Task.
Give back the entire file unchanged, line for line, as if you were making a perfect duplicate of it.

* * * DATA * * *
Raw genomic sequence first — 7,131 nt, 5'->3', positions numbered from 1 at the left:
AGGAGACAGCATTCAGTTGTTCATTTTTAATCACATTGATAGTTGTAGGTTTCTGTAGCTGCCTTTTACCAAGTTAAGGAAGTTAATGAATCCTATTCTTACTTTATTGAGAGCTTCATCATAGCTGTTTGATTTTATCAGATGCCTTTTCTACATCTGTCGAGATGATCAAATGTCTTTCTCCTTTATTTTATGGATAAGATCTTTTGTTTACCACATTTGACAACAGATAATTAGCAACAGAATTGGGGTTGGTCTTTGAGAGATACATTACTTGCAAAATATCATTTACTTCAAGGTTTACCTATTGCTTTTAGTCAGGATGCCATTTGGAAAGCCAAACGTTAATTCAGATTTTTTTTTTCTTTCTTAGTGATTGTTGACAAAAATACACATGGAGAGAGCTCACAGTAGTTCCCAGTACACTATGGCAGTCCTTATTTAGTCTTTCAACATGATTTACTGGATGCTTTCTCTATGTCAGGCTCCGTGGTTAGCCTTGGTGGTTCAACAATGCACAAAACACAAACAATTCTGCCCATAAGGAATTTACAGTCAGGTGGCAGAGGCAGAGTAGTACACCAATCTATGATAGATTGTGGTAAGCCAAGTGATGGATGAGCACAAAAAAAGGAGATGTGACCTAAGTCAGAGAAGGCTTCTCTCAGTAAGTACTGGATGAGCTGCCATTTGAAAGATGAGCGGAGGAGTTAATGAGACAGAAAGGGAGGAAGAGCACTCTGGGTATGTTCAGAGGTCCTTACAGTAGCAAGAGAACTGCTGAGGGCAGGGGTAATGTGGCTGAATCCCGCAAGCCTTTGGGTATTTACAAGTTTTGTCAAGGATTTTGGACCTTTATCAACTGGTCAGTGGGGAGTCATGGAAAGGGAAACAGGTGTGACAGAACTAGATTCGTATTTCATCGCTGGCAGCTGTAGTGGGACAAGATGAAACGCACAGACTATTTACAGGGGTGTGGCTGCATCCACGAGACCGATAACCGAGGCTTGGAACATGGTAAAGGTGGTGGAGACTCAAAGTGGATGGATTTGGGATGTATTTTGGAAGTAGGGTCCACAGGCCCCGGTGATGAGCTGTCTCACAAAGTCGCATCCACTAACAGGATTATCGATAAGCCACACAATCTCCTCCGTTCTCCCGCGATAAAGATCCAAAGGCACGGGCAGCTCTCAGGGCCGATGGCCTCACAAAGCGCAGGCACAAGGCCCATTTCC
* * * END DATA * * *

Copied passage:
Raw genomic sequence first — 7,131 nt, 5'->3', positions numbered from 1 at the left:
AGGAGACAGCATTCAGTTGTTCATTTTTAATCACATTGATAGTTGTAGGTTTCTGTAGCTGCCTTTTACCAAGTTAAGGAAGTTAATGAATCCTATTCTTACTTTATTGAGAGCTTCATCATAGCTGTTTGATTTTATCAGATGCCTTTTCTACATCTGTCGAGATGATCAAATGTCTTTCTCCTTTATTTTATGGATAAGATCTTTTGTTTACCACATTTGACAACAGATAATTAGCAACAGAATTGGGGTTGGTCTTTGAGAGATACATTACTTGCAAAATATCATTTACTTCAAGGTTTACCTATTGCTTTTAGTCAGGATGCCATTTGGAAAGCCAAACGTTAATTCAGATTTTTTTTTTCTTTCTTAGTGATTGTTGACAAAAATACACATGGAGAGAGCTCACAGTAGTTCCCAGTACACTATGGCAGTCCTTATTTAGTCTTTCAACATGATTTACTGGATGCTTTCTCTATGTCAGGCTCCGTGGTTAGCCTTGGTGGTTCAACAATGCACAAAACACAAACAATTCTGCCCATAAGGAATTTACAGTCAGGTGGCAGAGGCAGAGTAGTACACCAATCTATGATAGATTGTGGTAAGCCAAGTGATGGATGAGCACAAAAAAAGGAGATGTGACCTAAGTCAGAGAAGGCTTCTCTCAGTAAGTACTGGATGAGCTGCCATTTGAAAGATGAGCGGAGGAGTTAATGAGACAGAAAGGGAGGAAGAGCACTCTGGGTATGTTCAGAGGTCCTTACAGTAGCAAGAGAACTGCTGAGGGCAGGGGTAATGTGGCTGAATCCCGCAAGCCTTTGGGTATTTACAAGTTTTGTCAAGGATTTTGGACCTTTATCAACTGGTCAGTGGGGAGTCATGGAAAGGGAAACAGGTGTGACAGAACTAGATTCGTATTTCATCGCTGGCAGCTGTAGTGGGACAAGATGAAACGCACAGACTATTTACAGGGGTGTGGCTGCATCCACGAGACCGATAACCGAGGCTTGGAACATGGTAAAGGTGGTGGAGACTCAAAGTGGATGGATTTGGGATGTATTTTGGAAGTAGGGTCCACAGGCCCCGGTGATGAGCTGTCTCACAAAGTCGCATCCACTAACAGGATTATCGATAAGCCACACAATCTCCTCCGTTCTCCCGCGATAAAGATCCAAAGGCACGGGCAGCTCTCAGGGCCGATGGCCTCACAAAGCGCAGGCACAAGGCCCATTTCC